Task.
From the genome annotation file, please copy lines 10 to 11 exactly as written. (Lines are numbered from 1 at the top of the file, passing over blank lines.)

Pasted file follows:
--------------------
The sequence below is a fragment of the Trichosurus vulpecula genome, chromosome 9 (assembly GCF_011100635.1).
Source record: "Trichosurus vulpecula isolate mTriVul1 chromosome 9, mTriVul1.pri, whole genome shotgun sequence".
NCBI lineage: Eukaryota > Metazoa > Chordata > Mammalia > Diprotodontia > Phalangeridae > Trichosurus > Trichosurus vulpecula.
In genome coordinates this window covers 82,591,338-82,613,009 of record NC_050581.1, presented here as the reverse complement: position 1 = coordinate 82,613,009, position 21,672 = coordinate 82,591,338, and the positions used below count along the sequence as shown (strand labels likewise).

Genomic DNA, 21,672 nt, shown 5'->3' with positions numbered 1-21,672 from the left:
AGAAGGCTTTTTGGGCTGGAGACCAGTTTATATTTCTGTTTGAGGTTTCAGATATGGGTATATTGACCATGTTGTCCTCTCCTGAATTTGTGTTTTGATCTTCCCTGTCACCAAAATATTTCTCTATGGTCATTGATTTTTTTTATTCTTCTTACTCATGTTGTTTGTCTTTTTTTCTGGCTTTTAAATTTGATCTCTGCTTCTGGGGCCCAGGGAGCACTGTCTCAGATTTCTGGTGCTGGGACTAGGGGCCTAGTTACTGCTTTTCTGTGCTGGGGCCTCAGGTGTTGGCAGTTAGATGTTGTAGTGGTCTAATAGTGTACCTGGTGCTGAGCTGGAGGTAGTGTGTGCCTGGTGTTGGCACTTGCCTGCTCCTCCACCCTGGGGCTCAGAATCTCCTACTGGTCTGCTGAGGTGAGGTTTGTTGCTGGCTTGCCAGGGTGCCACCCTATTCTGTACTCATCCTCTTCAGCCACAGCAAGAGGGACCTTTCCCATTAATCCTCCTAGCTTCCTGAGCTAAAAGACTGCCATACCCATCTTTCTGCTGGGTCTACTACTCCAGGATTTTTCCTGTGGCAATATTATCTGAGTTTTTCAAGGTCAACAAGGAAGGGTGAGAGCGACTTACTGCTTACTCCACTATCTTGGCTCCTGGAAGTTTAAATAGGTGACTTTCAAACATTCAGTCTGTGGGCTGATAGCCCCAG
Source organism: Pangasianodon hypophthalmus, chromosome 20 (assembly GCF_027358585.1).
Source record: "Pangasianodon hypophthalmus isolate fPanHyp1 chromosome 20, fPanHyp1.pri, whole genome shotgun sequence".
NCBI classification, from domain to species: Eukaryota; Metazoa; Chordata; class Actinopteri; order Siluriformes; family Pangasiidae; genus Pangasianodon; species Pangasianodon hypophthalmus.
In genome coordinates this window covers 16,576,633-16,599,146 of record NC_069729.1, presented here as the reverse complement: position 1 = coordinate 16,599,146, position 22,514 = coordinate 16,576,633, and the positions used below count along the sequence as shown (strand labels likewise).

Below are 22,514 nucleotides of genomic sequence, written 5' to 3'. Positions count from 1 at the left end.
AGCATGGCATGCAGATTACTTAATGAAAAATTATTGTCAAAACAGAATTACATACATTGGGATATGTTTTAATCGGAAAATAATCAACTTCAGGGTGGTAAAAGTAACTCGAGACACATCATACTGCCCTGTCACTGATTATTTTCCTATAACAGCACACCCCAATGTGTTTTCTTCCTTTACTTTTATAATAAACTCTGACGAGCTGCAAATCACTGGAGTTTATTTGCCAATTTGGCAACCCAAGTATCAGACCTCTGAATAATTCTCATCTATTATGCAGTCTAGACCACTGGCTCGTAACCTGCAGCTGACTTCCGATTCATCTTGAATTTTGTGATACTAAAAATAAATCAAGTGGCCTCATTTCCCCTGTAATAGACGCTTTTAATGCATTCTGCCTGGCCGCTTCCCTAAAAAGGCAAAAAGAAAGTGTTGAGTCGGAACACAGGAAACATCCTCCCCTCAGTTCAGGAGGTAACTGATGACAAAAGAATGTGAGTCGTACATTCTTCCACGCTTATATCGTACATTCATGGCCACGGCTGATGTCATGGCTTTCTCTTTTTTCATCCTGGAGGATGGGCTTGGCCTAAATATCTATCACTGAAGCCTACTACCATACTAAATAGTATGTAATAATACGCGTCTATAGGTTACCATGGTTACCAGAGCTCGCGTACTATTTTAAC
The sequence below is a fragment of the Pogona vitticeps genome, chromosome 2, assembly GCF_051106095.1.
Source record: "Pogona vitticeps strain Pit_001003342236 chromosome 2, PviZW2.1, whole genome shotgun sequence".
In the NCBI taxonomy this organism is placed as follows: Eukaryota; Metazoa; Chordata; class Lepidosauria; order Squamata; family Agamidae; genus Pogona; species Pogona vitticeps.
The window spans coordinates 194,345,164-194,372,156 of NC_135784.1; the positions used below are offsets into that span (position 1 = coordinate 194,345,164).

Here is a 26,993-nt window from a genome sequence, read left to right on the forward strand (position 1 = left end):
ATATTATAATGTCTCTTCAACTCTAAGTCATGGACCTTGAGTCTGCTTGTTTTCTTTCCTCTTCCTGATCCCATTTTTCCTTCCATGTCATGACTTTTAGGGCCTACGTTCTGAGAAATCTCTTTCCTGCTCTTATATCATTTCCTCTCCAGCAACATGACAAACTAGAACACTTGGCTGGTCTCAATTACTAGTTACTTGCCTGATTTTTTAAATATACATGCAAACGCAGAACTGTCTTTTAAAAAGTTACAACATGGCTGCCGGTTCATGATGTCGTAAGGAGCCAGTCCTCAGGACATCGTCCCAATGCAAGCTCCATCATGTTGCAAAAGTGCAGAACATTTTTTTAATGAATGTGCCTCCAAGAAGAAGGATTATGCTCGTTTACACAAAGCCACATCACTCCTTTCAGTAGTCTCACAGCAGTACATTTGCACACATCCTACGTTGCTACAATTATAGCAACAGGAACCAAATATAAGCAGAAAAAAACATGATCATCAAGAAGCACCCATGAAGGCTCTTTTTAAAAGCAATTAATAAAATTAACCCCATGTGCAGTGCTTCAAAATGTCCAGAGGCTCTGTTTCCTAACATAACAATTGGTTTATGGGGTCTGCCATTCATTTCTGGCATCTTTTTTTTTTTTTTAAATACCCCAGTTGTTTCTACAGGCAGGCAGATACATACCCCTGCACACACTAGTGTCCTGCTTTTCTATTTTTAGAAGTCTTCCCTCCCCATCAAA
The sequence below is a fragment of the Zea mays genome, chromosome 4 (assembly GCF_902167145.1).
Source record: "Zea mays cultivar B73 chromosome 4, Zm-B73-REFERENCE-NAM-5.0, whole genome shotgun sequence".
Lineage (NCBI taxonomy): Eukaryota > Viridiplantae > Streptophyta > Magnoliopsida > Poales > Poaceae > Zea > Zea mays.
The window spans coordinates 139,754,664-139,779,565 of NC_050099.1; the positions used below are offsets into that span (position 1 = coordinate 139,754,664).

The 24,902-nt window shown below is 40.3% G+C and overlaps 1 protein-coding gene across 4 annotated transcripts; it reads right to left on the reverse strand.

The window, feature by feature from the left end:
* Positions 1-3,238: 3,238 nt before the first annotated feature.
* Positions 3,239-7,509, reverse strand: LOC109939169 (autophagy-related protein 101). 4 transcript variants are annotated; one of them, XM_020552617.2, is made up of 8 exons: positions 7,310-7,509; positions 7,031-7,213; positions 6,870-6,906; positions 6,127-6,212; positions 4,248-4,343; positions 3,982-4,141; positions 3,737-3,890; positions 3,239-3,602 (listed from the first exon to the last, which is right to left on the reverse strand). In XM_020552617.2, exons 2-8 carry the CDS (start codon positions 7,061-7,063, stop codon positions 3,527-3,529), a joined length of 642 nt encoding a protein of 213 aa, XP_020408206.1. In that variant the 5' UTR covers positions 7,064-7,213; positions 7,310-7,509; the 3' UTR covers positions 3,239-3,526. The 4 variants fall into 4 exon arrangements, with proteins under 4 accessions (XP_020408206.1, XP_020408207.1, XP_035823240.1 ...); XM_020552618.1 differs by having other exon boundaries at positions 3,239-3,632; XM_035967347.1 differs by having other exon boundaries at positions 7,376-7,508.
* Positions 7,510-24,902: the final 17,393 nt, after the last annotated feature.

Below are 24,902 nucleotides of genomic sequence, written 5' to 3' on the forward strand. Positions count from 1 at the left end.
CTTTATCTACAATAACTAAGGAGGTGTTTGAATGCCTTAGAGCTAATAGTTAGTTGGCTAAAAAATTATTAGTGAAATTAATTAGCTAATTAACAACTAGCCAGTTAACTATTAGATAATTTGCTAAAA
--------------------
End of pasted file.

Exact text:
In genome coordinates this window covers 16,576,633-16,599,146 of record NC_069729.1, presented here as the reverse complement: position 1 = coordinate 16,599,146, position 22,514 = coordinate 16,576,633, and the positions used below count along the sequence as shown (strand labels likewise).

Below are 22,514 nucleotides of genomic sequence, written 5' to 3'. Positions count from 1 at the left end.